Guest columnist Michael Pill: We are all children of Africa: a white man’s view of our racial divide

  • Nineteenth century bilboes for a child (front) and an adult, typically found on slave ships, are displayed at the Smithsonian's National Museum of American History on Jan. 25, 2012. AP

Published: 6/1/2020 3:04:44 PM

Anthropologists agree the ancestors of modern humans migrated out of Africa, so we are all children of the same mother. Us white folks who got bleached out in our wandering are just pale-faced descendants of black Africans.

Racism, sexism, homophobia, anti-Semitism and other religious prejudice — all the ways we divide ourselves from one another — are like layers of an onion. We suffer from a legacy of ancient tribalism dating back to the Ice Ages, conditioning us to hate or fear whoever is different. In some languages the name for one’s own tribe means “human being,” with the implication that whoever is not of our tribe must be subhuman.

As a white male Jew, I enjoy all the privilege of my race and gender, while occasionally being reminded what it is like to be on the wrong side of bigotry. I grew up in a small Iowa town where “Jew” was a verb, meaning an honest person would not “Jew” you. My immigrant family fled from Czarist Russia, where Jews were robbed, raped and murdered with impunity.

As a boy my grandfather hid with his family in the cellar of their house while Cossacks massacred the family next door. For him, Europe was a graveyard where relatives who remained simply disappeared in the Holocaust of World War II. He lectured me against dating non-Jewish women because, “In the end, you’re nothing but a dirty Jew to them.”

Yet in the early 1960s he rented an apartment to an interracial couple, saying of African-Americans, “They treat these people here like we were treated in the Old Country. We have to break down those barriers.”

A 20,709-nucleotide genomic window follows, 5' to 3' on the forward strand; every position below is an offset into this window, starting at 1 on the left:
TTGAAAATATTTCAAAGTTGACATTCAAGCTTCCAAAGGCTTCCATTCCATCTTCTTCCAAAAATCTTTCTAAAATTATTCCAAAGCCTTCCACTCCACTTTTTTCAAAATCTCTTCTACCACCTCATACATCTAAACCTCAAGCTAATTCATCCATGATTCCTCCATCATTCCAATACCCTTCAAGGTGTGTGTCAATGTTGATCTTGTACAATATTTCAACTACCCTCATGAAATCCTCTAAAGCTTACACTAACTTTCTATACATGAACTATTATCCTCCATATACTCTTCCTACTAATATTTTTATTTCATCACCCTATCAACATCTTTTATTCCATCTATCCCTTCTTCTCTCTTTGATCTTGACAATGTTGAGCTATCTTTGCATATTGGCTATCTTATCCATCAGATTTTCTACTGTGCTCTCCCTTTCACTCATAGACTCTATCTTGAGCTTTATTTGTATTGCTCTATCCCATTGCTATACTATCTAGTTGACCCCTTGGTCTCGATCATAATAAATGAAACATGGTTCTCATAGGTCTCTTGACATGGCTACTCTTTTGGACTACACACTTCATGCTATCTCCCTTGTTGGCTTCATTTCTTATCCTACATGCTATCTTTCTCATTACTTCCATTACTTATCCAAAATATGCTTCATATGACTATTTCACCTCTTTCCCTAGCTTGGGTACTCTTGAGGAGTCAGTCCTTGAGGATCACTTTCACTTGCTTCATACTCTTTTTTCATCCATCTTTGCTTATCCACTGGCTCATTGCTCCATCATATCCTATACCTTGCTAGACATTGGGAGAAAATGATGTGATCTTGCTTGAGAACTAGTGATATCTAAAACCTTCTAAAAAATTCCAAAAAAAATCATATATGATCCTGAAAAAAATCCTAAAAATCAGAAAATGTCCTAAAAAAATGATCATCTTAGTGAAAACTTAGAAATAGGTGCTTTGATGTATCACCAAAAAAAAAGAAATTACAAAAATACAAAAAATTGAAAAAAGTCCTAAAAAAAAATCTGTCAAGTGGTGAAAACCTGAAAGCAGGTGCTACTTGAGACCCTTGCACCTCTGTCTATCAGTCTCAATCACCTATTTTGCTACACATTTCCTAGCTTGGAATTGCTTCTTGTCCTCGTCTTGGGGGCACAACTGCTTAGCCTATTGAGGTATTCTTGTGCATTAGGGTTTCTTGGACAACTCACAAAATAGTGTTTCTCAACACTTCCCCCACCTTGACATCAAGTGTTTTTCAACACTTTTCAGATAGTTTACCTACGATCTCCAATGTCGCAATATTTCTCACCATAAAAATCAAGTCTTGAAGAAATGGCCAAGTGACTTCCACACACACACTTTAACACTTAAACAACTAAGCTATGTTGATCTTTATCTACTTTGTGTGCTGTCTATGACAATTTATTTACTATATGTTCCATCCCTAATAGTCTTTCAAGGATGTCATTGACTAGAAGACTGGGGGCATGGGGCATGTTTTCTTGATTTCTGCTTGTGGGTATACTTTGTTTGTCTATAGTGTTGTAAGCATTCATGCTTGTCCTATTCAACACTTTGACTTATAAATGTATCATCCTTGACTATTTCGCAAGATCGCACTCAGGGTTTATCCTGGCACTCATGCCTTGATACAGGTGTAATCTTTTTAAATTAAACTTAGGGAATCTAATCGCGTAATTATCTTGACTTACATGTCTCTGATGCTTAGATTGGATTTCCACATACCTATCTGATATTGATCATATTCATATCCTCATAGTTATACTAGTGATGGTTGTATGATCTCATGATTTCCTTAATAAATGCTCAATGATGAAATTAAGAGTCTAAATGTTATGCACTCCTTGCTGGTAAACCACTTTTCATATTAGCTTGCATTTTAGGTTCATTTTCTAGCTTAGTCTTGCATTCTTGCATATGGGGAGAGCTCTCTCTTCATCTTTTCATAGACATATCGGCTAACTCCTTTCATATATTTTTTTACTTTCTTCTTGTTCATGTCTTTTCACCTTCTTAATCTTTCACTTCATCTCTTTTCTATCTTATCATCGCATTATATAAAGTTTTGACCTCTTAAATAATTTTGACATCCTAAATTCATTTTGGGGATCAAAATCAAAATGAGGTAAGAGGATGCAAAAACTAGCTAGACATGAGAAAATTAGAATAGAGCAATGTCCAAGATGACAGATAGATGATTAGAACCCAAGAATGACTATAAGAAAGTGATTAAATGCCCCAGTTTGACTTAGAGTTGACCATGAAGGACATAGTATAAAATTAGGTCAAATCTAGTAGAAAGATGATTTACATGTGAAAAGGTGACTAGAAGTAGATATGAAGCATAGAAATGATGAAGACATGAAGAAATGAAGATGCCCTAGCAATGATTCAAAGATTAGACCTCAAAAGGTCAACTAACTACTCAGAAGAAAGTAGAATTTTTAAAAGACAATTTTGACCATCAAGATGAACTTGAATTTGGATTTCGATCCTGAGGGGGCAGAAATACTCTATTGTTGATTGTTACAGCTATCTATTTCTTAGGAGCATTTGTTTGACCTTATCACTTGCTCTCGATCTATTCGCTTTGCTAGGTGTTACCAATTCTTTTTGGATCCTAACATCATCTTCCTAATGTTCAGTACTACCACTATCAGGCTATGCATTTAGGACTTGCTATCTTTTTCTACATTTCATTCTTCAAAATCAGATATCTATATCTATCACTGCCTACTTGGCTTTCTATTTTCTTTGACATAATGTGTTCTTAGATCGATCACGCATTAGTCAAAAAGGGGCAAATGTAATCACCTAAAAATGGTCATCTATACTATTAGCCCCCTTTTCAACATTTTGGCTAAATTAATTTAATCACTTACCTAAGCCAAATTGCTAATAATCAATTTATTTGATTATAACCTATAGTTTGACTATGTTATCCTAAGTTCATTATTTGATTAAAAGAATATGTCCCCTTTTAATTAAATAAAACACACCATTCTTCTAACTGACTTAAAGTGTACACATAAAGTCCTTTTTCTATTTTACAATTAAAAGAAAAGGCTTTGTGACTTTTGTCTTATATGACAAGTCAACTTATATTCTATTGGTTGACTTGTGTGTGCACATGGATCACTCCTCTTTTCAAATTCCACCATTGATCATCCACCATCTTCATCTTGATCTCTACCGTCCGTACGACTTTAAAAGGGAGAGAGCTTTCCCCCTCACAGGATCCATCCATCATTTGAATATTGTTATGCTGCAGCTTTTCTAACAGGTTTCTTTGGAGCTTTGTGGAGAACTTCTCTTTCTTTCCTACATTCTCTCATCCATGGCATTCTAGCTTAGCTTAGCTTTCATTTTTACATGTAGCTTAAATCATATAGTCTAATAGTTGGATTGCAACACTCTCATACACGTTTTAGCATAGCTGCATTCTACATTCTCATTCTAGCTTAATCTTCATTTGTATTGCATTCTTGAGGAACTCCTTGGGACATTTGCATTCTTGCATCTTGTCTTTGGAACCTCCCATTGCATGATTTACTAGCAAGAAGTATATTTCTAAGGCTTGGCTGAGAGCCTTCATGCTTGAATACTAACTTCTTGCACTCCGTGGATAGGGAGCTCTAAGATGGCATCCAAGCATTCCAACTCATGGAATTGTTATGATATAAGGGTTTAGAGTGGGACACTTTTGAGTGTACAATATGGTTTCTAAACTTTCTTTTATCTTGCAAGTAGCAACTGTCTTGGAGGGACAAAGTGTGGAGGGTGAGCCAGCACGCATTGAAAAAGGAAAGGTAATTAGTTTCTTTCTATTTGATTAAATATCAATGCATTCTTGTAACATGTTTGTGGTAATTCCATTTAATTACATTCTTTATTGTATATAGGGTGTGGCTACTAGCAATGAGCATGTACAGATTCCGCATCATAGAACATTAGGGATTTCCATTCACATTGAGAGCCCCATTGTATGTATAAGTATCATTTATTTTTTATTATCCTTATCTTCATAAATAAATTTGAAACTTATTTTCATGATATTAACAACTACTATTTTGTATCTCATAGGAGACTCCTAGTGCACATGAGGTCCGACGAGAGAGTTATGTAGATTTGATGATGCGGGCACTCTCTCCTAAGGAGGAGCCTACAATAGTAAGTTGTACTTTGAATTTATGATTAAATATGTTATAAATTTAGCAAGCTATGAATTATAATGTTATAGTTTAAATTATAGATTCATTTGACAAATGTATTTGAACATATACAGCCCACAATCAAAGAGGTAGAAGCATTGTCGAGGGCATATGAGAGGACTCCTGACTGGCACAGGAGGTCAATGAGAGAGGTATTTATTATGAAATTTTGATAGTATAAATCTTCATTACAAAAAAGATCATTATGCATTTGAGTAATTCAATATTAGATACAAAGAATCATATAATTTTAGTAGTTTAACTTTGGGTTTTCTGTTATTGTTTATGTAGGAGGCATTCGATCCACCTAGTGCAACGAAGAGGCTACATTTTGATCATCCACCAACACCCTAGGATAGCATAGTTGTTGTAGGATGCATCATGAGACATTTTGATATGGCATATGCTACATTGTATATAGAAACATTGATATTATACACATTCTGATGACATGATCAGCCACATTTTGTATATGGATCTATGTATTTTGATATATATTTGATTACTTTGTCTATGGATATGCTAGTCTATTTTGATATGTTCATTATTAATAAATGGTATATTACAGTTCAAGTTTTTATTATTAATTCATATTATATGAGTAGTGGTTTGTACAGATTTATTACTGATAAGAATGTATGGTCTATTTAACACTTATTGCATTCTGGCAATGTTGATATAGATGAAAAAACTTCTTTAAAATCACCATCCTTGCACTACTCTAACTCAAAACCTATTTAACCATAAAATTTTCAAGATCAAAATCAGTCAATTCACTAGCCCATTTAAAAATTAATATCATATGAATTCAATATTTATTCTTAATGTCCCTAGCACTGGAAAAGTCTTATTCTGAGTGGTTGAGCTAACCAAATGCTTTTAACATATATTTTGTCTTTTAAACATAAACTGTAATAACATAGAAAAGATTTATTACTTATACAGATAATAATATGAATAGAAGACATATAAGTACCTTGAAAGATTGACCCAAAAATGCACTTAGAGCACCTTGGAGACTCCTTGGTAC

There are ghettoes in the United States like there were ghettoes in Europe; the difference is the ethnicity of those confined in them. On the one hand, the American Republic was founded with lofty words in the Declaration of Independence that we are all “created equal … endowed by [our] Creator with certain unalienable Rights, that among these are Life, Liberty and the pursuit of happiness….”

On the other hand, Thomas Jefferson, who wrote those words, was a slave owner who took a female slave (Sally Hemmings) as his concubine. George Washington was a slave owner; 1960s Black Panther activist Bobby Seale said “he was not the father of my country.”

The preamble of our Constitution proclaims “We the People of the United States, in Order to form a more perfect Union, establish Justice, insure domestic Tranquility, provide for the common defence, promote the general Welfare, and secure the Blessings of Liberty to ourselves and our Posterity, do ordain and establish this Constitution for the United States of America.”

But Article 1, Section 9, written in 1787, protected the international slave trade by declaring it could not be prohibited for 20 years until 1808. Article 1, Section 2 providing for Congressional representation, excluded “Indians not taxed” and counted “three fifths of all other Persons” (i.e., African slaves), leading many African-Americans to conclude that each of them was considered only 3/5 of a human being.

The first shipload of African slaves reached colonial Virginia in 1619, the year before the Mayflower landed at Plymouth in 1620. That history is documented by “Before the Mayflower: A History of Black America” by Lerone Bennet Jr. One former American slave summarized 250 years of slavery in a single sentence: “They did everything except eat us.” Slavery was followed by a century of systematic legal discrimination and segregation, enforced by lynching, known as “Jim Crow.”

We white folks, descendants of European immigrants whose “blood, sweat, toil and tears” helped make the American Republic a bastion of freedom and opportunity (at least for us), must face the fact that it also was built upon the twin foundations of Native American genocide and African slavery. 

Peeling away layers of the bigotry onion is a task that confronts each of us daily. All we can do is keep trying (in the words of Martin Luther King Jr. in his “I Have a Dream” speech at the 1963 civil rights March on Washington) to evaluate people solely, “by the content of their character.”

The Chinese sage Lao Tzu wrote “A journey of a thousand miles begins with a single step.” As the Rev. Jesse Jackson said of a white person, “His foreparents came to American on immigrant ships; my foreparents came to America on slave ships. But whatever the original ships, we’re in the same boat tonight.”

Michael Pill is a partner in the Northampton law firm of Green Miles Lipton, LLP.


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